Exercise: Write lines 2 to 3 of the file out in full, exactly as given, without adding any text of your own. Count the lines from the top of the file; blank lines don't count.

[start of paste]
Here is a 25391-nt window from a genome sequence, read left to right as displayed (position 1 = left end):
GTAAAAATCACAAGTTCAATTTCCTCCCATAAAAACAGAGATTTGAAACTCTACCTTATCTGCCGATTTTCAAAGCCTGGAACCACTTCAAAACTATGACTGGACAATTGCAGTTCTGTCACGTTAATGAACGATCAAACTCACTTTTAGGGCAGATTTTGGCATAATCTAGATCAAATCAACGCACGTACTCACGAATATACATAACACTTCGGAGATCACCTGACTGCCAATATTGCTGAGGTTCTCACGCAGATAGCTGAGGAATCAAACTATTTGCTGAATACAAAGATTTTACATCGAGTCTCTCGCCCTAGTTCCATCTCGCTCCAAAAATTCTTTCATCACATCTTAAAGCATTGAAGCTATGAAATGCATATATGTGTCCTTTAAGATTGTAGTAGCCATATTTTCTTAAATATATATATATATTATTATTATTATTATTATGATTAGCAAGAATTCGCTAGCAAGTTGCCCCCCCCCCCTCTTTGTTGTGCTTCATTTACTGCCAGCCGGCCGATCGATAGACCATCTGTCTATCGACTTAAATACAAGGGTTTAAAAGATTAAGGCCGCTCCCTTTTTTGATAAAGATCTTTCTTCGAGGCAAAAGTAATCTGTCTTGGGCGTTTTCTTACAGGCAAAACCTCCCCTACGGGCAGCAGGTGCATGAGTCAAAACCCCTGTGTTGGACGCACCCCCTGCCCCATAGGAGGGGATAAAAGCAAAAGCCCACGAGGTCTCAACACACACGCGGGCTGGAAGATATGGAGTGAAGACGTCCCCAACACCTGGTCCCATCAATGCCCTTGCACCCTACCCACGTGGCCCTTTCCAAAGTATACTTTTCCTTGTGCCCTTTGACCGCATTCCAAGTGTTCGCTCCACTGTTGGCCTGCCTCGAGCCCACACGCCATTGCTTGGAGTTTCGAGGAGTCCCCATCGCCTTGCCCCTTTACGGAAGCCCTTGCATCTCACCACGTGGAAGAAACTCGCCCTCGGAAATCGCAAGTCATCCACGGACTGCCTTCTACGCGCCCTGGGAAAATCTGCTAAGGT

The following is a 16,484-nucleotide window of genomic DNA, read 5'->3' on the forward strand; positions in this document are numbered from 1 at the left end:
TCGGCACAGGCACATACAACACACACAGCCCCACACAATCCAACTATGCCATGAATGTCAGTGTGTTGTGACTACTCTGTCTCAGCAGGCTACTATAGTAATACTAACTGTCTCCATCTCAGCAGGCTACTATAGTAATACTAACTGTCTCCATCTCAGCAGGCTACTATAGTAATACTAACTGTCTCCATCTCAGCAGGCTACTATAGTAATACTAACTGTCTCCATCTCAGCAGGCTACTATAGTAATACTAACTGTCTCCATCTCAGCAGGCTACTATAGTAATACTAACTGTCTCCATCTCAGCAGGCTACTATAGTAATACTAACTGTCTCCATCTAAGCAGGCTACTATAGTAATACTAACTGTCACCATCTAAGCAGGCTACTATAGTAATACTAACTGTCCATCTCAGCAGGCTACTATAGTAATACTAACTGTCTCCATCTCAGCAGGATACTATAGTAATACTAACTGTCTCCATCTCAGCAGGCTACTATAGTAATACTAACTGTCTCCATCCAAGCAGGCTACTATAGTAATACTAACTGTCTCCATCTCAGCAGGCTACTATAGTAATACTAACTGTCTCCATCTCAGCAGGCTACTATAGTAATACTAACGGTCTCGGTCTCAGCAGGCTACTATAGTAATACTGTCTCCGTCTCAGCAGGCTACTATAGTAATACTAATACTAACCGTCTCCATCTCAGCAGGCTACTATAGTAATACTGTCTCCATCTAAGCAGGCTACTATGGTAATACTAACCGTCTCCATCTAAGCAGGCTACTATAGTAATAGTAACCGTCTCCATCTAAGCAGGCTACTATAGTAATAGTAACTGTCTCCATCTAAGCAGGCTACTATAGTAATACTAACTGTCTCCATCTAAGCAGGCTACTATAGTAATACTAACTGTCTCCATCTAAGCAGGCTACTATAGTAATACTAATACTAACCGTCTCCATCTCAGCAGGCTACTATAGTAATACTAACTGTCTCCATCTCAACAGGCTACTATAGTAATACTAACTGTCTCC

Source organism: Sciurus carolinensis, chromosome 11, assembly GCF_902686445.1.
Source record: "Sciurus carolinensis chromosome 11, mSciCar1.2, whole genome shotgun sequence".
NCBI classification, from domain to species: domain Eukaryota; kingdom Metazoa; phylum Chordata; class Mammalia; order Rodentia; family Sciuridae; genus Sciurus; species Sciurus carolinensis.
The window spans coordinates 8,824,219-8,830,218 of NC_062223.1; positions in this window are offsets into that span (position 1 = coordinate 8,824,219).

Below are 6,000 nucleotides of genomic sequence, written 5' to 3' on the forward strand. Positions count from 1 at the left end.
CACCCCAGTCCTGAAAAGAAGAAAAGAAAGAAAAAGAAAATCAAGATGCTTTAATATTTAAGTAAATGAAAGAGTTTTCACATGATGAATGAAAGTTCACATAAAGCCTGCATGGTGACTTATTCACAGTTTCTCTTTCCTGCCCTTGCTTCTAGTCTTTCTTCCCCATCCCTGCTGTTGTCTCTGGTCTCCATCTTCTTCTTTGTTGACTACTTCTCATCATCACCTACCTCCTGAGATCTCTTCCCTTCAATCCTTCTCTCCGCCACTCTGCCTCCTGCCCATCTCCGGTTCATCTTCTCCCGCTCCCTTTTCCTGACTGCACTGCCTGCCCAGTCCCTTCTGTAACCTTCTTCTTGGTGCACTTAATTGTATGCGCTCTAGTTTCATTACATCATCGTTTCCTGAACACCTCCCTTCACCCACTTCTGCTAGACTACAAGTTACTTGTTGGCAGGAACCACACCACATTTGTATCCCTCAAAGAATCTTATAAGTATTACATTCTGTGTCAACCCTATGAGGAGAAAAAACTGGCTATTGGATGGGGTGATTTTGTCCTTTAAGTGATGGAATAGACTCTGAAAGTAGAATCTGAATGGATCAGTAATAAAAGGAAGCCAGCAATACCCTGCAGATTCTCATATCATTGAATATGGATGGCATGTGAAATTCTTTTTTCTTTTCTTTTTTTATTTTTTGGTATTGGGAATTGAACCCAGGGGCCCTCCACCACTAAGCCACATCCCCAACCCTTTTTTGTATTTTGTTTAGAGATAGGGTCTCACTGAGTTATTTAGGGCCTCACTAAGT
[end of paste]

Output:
GTAAAAATCACAAGTTCAATTTCCTCCCATAAAAACAGAGATTTGAAACTCTACCTTATCTGCCGATTTTCAAAGCCTGGAACCACTTCAAAACTATGACTGGACAATTGCAGTTCTGTCACGTTAATGAACGATCAAACTCACTTTTAGGGCAGATTTTGGCATAATCTAGATCAAATCAACGCACGTACTCACGAATATACATAACACTTCGGAGATCACCTGACTGCCAATATTGCTGAGGTTCTCACGCAGATAGCTGAGGAATCAAACTATTTGCTGAATACAAAGATTTTACATCGAGTCTCTCGCCCTAGTTCCATCTCGCTCCAAAAATTCTTTCATCACATCTTAAAGCATTGAAGCTATGAAATGCATATATGTGTCCTTTAAGATTGTAGTAGCCATATTTTCTTAAATATATATATATATTATTATTATTATTATTATGATTAGCAAGAATTCGCTAGCAAGTTGCCCCCCCCCCCTCTTTGTTGTGCTTCATTTACTGCCAGCCGGCCGATCGATAGACCATCTGTCTATCGACTTAAATACAAGGGTTTAAAAGATTAAGGCCGCTCCCTTTTTTGATAAAGATCTTTCTTCGAGGCAAAAGTAATCTGTCTTGGGCGTTTTCTTACAGGCAAAACCTCCCCTACGGGCAGCAGGTGCATGAGTCAAAACCCCTGTGTTGGACGCACCCCCTGCCCCATAGGAGGGGATAAAAGCAAAAGCCCACGAGGTCTCAACACACACGCGGGCTGGAAGATATGGAGTGAAGACGTCCCCAACACCTGGTCCCATCAATGCCCTTGCACCCTACCCACGTGGCCCTTTCCAAAGTATACTTTTCCTTGTGCCCTTTGACCGCATTCCAAGTGTTCGCTCCACTGTTGGCCTGCCTCGAGCCCACACGCCATTGCTTGGAGTTTCGAGGAGTCCCCATCGCCTTGCCCCTTTACGGAAGCCCTTGCATCTCACCACGTGGAAGAAACTCGCCCTCGGAAATCGCAAGTCATCCACGGACTGCCTTCTACGCGCCCTGGGAAAATCTGCTAAGGT

The following is a 16,484-nucleotide window of genomic DNA, read 5'->3' on the forward strand; positions in this document are numbered from 1 at the left end: